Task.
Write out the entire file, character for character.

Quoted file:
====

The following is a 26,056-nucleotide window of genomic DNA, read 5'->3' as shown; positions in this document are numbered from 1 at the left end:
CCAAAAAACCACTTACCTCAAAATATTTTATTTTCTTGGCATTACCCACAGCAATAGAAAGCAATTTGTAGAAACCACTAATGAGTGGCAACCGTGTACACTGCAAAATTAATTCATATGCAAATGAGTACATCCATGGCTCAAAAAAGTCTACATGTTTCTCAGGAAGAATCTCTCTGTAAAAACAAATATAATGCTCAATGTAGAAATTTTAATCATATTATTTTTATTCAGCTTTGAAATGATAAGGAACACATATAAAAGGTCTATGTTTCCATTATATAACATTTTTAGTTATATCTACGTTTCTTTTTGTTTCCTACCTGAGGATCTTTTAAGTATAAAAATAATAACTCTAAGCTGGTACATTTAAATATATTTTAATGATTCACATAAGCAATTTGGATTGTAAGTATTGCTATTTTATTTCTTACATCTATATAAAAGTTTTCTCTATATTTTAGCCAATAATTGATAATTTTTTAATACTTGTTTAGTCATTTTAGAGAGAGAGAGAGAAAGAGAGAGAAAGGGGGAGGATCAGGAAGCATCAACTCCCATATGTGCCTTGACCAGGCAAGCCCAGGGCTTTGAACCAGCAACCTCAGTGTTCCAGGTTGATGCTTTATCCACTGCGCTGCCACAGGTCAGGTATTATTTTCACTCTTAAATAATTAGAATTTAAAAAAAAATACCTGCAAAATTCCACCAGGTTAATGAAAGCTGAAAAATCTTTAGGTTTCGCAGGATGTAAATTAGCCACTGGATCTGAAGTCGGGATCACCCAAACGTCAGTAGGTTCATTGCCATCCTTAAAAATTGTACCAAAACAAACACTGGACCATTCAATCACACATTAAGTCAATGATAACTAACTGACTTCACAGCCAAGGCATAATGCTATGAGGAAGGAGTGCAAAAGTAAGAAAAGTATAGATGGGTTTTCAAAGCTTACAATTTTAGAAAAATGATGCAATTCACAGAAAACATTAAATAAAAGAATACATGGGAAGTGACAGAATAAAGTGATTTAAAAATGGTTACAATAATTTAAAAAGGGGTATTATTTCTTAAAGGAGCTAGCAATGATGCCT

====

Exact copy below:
The following is a 26,056-nucleotide window of genomic DNA, read 5'->3' as shown; positions in this document are numbered from 1 at the left end:
CCAAAAAACCACTTACCTCAAAATATTTTATTTTCTTGGCATTACCCACAGCAATAGAAAGCAATTTGTAGAAACCACTAATGAGTGGCAACCGTGTACACTGCAAAATTAATTCATATGCAAATGAGTACATCCATGGCTCAAAAAAGTCTACATGTTTCTCAGGAAGAATCTCTCTGTAAAAACAAATATAATGCTCAATGTAGAAATTTTAATCATATTATTTTTATTCAGCTTTGAAATGATAAGGAACACATATAAAAGGTCTATGTTTCCATTATATAACATTTTTAGTTATATCTACGTTTCTTTTTGTTTCCTACCTGAGGATCTTTTAAGTATAAAAATAATAACTCTAAGCTGGTACATTTAAATATATTTTAATGATTCACATAAGCAATTTGGATTGTAAGTATTGCTATTTTATTTCTTACATCTATATAAAAGTTTTCTCTATATTTTAGCCAATAATTGATAATTTTTTAATACTTGTTTAGTCATTTTAGAGAGAGAGAGAGAAAGAGAGAGAAAGGGGGAGGATCAGGAAGCATCAACTCCCATATGTGCCTTGACCAGGCAAGCCCAGGGCTTTGAACCAGCAACCTCAGTGTTCCAGGTTGATGCTTTATCCACTGCGCTGCCACAGGTCAGGTATTATTTTCACTCTTAAATAATTAGAATTTAAAAAAAAATACCTGCAAAATTCCACCAGGTTAATGAAAGCTGAAAAATCTTTAGGTTTCGCAGGATGTAAATTAGCCACTGGATCTGAAGTCGGGATCACCCAAACGTCAGTAGGTTCATTGCCATCCTTAAAAATTGTACCAAAACAAACACTGGACCATTCAATCACACATTAAGTCAATGATAACTAACTGACTTCACAGCCAAGGCATAATGCTATGAGGAAGGAGTGCAAAAGTAAGAAAAGTATAGATGGGTTTTCAAAGCTTACAATTTTAGAAAAATGATGCAATTCACAGAAAACATTAAATAAAAGAATACATGGGAAGTGACAGAATAAAGTGATTTAAAAATGGTTACAATAATTTAAAAAGGGGTATTATTTCTTAAAGGAGCTAGCAATGATGCCT